The economics of Bahrain's Sunni-Shiite divide
Iraqi Shiite Muslims hold up the Bahraini flag as they protest in Sadr City in eastern Baghdad on March 16, 2011, in support of the Shiite protesters in Bahrain and against the violent crackdown by the ruling Sunni Muslim dynasty in the Bahraini capital Manama.
Kai Ryssdal: King Abdullah made a rare appearance on Saudi Arabian television today. He promised new jobs and higher pay. In all, $93 billion worth of economic handouts. It's the second time in a month the Saudi government has offered, in essence, cash in return for political calm.
It's mostly working within the kingdom, but earlier this week Saudi troops were sent into Bahrain to help shut down the protests there. It was a political move loaded with religious and economic undertones. Most of the protesters in Bahrain are Shiites, while the ruling family there and in Saudi Arabia are Sunnis.
Gregory Gause teaches Middle East politics at the University of Vermont. He joins us now as we continue our coverage of the region. Good to have you with us.
Gregory Gause: My pleasure.
Ryssdal: As we've been seeing on these protests in Bahrain -- there's a distinct political element, there's now a military element with Saudi troops involved -- I was hoping, though, that you could explain a little bit of the economic element, specifically the split between Shia Muslims and Sunni Muslims in that country.
Gause: Well the Shia Muslims are a majority of the citizen population, but they certainly haven't shared in the wealth of Bahrain. The Shia complain that they have a hard time getting jobs, certainly in the government, and they also complain that in the private sector many of these jobs go to foreign workers. Obviously it's the demonstration effect of popular protests in other parts of the Arab world that coalesced this movement in Bahrain. But there are these long-standing -- both political and economic -- grievances that underlie the mobilization of people into the streets.
Ryssdal: The differences between these two groups -- the Shias and the Sunnis -- go back centuries. But when you look at the broader context of the Middle East, can you say that when Sunnis are in power the Shia suffer economically, and where Shias are in power the Sunnis suffer economically?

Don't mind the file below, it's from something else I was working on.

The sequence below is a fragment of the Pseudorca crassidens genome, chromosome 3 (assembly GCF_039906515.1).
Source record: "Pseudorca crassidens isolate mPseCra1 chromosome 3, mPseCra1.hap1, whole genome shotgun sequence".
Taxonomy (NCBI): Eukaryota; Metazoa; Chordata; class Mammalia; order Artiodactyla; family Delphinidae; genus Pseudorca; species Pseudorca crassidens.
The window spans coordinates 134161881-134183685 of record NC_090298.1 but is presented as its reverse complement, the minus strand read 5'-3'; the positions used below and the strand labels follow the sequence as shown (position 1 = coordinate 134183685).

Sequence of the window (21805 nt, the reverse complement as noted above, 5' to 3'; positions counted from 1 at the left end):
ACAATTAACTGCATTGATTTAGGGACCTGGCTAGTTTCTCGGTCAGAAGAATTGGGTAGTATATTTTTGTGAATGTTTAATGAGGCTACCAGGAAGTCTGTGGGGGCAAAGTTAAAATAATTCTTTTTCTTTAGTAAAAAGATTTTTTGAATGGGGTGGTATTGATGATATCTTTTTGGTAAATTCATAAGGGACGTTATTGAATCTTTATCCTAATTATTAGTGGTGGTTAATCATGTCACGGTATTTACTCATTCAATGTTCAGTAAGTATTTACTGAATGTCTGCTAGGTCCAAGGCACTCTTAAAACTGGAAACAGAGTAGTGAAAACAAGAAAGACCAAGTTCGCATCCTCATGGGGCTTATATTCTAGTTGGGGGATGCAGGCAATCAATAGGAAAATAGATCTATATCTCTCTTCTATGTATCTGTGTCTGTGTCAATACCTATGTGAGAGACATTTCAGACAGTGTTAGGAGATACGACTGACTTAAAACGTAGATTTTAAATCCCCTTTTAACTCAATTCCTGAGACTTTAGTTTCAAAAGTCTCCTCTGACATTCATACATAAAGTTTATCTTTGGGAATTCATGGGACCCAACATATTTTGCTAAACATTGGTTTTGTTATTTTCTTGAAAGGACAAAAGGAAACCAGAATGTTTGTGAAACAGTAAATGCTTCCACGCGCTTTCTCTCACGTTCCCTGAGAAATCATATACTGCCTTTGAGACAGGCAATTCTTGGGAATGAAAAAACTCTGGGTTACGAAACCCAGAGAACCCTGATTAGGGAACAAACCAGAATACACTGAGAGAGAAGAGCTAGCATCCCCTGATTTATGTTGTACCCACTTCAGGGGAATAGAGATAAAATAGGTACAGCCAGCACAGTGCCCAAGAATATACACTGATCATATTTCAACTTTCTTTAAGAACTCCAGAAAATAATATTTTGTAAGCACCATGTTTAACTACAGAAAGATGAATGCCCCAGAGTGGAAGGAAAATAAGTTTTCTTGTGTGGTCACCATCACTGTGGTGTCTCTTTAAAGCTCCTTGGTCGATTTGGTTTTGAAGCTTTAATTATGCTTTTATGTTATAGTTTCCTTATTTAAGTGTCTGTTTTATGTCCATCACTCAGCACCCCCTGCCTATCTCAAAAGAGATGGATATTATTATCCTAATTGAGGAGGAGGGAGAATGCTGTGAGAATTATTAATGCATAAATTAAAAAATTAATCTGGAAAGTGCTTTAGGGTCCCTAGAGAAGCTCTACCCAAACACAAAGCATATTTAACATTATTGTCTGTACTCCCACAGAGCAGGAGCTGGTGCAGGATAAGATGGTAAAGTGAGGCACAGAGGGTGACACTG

Gause: I think that this polarization on sectarian grounds is much more recent. Back in the 50s, the opposition in Bahrain to the government was a across sects -- it was Sunni and Shia, it was Arab nationalists. In the last three decades -- the Iranian revolution, events in Iraq -- sectarian issues have come more to the fore. But it's not inevitable, and there are certainly many Sunni Bahrainis who share the desire for political reform.
Ryssdal: Interesting. You say there are Sunni Bahrainis who share the desire for political reform. Are there Shia Bahrainis who are not in political power who share the economic benefits of Bahrain's prosperity?
Gause: Certainly. There are some rich Shia in Bahrain just as there are some rich Shia in countries in the Gulf where they are a minority, as in Kuwait.
Ryssdal: Do the Shia in Bahrain have access to economic opportunity? I mean, can they get educations and go out and find jobs that would contribute to upward mobility or is it completely shut down?
Gause: Shia in Bahrain certainly have educational opportunities. They have access to the universities, they have access to the state schools. It's not an issue of education. I think it's an issue of the proportion of foreign workers in the labor force and that's something the government can do something about. If you cut down the number of foreign workers, you raise the chances of the Shia getting jobs. But of course, you also raise your labor costs. So the employers aren't necessarily in favor of that. But you need some kind of political grand bargain that will cut down foreign workers and compensate the local employers for the increased labor costs that they'll have to pay. And I think that actually while the politics of making the changes necessary to increase the economic opportunities for Shia are difficult, it's relatively simple to reduce the number of foreign workers in your country. You give out fewer visas, and you don't renew visas when they expire.
Ryssdal: What's the government's inclination to do that?
Gause: I think before this unrest, it was obviously much lower. One hopes that after this unrest settles down, the government will do a complete overview of its policies in this area and make some changes.
Ryssdal: Gregory Gause is a professor of political science. He teaches the politics of the Middle East at the University of Vermont. Professor Gause, thanks so much.
Gause: My pleasure.